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We frequently hear comments from our users that "My modem is a 28.8 or 33.6 or 56K model and I'm only connecting at x (some speed slower than the maximum). Why is this?" Well, here is the explanation as we understand it:

Modems are able to communicate at a variety of speeds in addition to their maximum speed. Not only is this done to provide compatibility with slower modems, it allows two modems to communicate under less than ideal circumstances. If, for example, a particular telephone connection is noisy, two modems will probably not be able to communicate at their highest speed. But rather than not communicate at all, the two modems will very quickly run a series of tests on the telephone line to determine if they can communicate reliably at a slower speed. If so, they will connect at the fastest speed that can be maintained under the current conditions. Listed below are the standard speeds that a 33.6 or 56K modem may connect at:

33.6 Modems or Slower Additional 56K Modem Speeds
300 bytes per second 33333 bytes per second
1200 bps 37333 bps
2400 bps 41333 bps
4800 bps 42666 bps
7200 bps 44000 bps
9600 bps 45333 bps
12000 bps 46666 bps
14400 bps 48000 bps
16800 bps 49333 bps
19200 bps 50666 bps
21600 bps 52000 bps
24000 bps 53333 bps
26400 bps 54666 bps
28800 bps 56000 bps
31200 bps 57333 bps
33600 bps 64000 bps

This list applies to virtually any modem currently in use. It is not possible, of course, to have a 28.8 modem connect any faster than 28,800 bps and likewise for a 14.4 modem at 14,400 bps.

So, now that we know it is not unusual for a modem to connect at less than maximum speed, what can cause this to happen? Here is a list of some of the things that can slow you down:

Now, if this isn't bad enough, we should also consider how the computer software (in this example, Microsoft Windows) reports modem connection speeds. When a modem connects, the incoming and outgoing speeds are not necessarily the same. If the speeds differ, the incoming speed will usually be the faster of the two (which is desirable for surfing the Internet). However, when Windows reports "Connected at x bps" it chooses to report the slowest of the two speeds. What you see on-screen should generally be considered the worst case scenario.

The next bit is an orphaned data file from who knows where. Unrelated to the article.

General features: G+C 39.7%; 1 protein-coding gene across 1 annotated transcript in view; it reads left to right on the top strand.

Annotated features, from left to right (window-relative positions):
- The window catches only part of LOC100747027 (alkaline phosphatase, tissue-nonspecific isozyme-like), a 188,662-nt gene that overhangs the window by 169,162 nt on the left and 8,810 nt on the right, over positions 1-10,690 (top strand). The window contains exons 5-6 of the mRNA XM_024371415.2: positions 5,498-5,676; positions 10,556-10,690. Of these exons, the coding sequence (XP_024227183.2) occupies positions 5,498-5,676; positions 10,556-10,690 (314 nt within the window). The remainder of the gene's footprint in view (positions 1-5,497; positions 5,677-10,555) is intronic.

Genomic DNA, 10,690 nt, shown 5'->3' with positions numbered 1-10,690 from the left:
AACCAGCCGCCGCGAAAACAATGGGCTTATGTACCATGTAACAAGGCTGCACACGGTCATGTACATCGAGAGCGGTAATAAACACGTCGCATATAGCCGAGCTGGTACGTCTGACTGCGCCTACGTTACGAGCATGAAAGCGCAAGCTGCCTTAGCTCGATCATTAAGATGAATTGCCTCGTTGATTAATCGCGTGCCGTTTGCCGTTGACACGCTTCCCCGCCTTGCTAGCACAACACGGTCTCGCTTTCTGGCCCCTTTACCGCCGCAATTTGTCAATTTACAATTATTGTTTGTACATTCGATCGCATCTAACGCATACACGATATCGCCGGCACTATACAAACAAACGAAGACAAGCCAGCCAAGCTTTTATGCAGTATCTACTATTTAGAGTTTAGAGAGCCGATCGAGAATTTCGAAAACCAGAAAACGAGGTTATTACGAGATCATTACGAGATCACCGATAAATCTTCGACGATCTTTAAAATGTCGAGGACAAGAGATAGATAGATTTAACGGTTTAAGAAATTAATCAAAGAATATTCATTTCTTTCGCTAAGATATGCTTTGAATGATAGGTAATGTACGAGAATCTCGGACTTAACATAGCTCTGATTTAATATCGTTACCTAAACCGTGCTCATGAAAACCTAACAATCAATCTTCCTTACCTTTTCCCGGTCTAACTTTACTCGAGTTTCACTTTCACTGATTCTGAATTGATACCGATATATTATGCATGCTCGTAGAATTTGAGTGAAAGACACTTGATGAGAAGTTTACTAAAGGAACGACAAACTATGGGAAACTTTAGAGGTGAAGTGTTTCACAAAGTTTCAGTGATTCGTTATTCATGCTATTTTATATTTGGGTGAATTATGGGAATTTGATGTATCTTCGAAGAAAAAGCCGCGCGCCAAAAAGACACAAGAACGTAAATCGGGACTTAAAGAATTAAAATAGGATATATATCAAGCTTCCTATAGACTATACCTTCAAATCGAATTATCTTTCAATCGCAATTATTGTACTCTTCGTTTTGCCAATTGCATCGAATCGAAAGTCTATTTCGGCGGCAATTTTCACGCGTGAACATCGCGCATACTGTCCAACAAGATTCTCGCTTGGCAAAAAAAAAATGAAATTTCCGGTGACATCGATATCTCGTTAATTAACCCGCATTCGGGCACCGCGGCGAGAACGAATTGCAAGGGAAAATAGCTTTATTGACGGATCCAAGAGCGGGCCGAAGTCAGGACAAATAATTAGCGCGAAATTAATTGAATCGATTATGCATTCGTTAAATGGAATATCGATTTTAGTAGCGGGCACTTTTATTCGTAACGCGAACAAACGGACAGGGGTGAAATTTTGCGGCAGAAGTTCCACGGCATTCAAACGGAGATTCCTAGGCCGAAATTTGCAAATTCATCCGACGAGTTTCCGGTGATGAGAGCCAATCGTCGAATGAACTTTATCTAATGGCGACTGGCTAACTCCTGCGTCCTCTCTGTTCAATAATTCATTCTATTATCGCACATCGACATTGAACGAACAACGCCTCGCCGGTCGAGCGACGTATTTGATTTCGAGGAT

Thus far, everything that we have discussed has been contrary to establishing a fast connection. Now for the good news! 28.8 and faster modems can not only negotiate to slow down but they can also negotiate to speed up. These modems constantly monitor line conditions to give the fastest rate that the current connection can support. Windows will not report any increase or decrease in speed to you (the "Connected at x bps" message never changes) but you might notice some difference in the "feel" of a connection that was reportedly slow to begin with. Of course, with all of the variation in Internet traffic patterns and individual web sites, this may be difficult to determine. If you happen to establish a connection that is reported as being slower than what the modem is capable of, be aware that the speed may increase or decrease many times during a session.

Hopefully this discussion will provide some idea of the complexity and variability involved with modem communications. If you have further questions or comments about this topic, please contact us.